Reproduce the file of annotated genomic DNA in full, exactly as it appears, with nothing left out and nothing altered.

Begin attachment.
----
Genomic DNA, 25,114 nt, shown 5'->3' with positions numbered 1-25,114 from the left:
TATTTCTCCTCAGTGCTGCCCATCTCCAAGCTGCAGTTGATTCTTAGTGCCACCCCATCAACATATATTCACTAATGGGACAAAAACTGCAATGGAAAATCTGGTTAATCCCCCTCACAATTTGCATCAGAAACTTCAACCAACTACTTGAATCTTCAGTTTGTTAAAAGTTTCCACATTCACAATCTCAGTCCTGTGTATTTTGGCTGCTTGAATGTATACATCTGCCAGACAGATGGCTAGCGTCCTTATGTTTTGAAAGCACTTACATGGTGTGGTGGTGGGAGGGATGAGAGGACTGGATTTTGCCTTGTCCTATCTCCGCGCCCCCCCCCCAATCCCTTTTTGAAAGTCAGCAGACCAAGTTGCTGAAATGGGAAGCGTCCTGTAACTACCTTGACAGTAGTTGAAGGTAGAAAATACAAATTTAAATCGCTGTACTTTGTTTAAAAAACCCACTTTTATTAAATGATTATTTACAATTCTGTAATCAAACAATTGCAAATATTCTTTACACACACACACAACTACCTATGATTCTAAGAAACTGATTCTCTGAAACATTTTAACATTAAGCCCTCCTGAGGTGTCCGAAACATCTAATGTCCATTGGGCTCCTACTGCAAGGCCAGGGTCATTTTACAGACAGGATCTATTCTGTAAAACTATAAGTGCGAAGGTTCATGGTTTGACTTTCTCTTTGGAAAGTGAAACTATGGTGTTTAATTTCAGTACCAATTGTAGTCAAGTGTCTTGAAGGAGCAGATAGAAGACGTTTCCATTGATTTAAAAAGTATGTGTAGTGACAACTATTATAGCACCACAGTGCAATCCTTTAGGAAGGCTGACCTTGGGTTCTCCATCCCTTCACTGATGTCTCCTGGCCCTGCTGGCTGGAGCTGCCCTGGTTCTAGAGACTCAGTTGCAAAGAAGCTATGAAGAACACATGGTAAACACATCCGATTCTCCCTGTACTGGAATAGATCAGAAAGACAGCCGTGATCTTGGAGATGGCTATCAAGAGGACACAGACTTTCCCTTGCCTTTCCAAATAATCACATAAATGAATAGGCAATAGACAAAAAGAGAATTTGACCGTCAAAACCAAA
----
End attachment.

Genomic DNA, 25,114 nt, shown 5'->3' with positions numbered 1-25,114 from the left:
TATTTCTCCTCAGTGCTGCCCATCTCCAAGCTGCAGTTGATTCTTAGTGCCACCCCATCAACATATATTCACTAATGGGACAAAAACTGCAATGGAAAATCTGGTTAATCCCCCTCACAATTTGCATCAGAAACTTCAACCAACTACTTGAATCTTCAGTTTGTTAAAAGTTTCCACATTCACAATCTCAGTCCTGTGTATTTTGGCTGCTTGAATGTATACATCTGCCAGACAGATGGCTAGCGTCCTTATGTTTTGAAAGCACTTACATGGTGTGGTGGTGGGAGGGATGAGAGGACTGGATTTTGCCTTGTCCTATCTCCGCGCCCCCCCCCCAATCCCTTTTTGAAAGTCAGCAGACCAAGTTGCTGAAATGGGAAGCGTCCTGTAACTACCTTGACAGTAGTTGAAGGTAGAAAATACAAATTTAAATCGCTGTACTTTGTTTAAAAAACCCACTTTTATTAAATGATTATTTACAATTCTGTAATCAAACAATTGCAAATATTCTTTACACACACACACAACTACCTATGATTCTAAGAAACTGATTCTCTGAAACATTTTAACATTAAGCCCTCCTGAGGTGTCCGAAACATCTAATGTCCATTGGGCTCCTACTGCAAGGCCAGGGTCATTTTACAGACAGGATCTATTCTGTAAAACTATAAGTGCGAAGGTTCATGGTTTGACTTTCTCTTTGGAAAGTGAAACTATGGTGTTTAATTTCAGTACCAATTGTAGTCAAGTGTCTTGAAGGAGCAGATAGAAGACGTTTCCATTGATTTAAAAAGTATGTGTAGTGACAACTATTATAGCACCACAGTGCAATCCTTTAGGAAGGCTGACCTTGGGTTCTCCATCCCTTCACTGATGTCTCCTGGCCCTGCTGGCTGGAGCTGCCCTGGTTCTAGAGACTCAGTTGCAAAGAAGCTATGAAGAACACATGGTAAACACATCCGATTCTCCCTGTACTGGAATAGATCAGAAAGACAGCCGTGATCTTGGAGATGGCTATCAAGAGGACACAGACTTTCCCTTGCCTTTCCAAATAATCACATAAATGAATAGGCAATAGACAAAAAGAGAATTTGACCGTCAAAACCAAA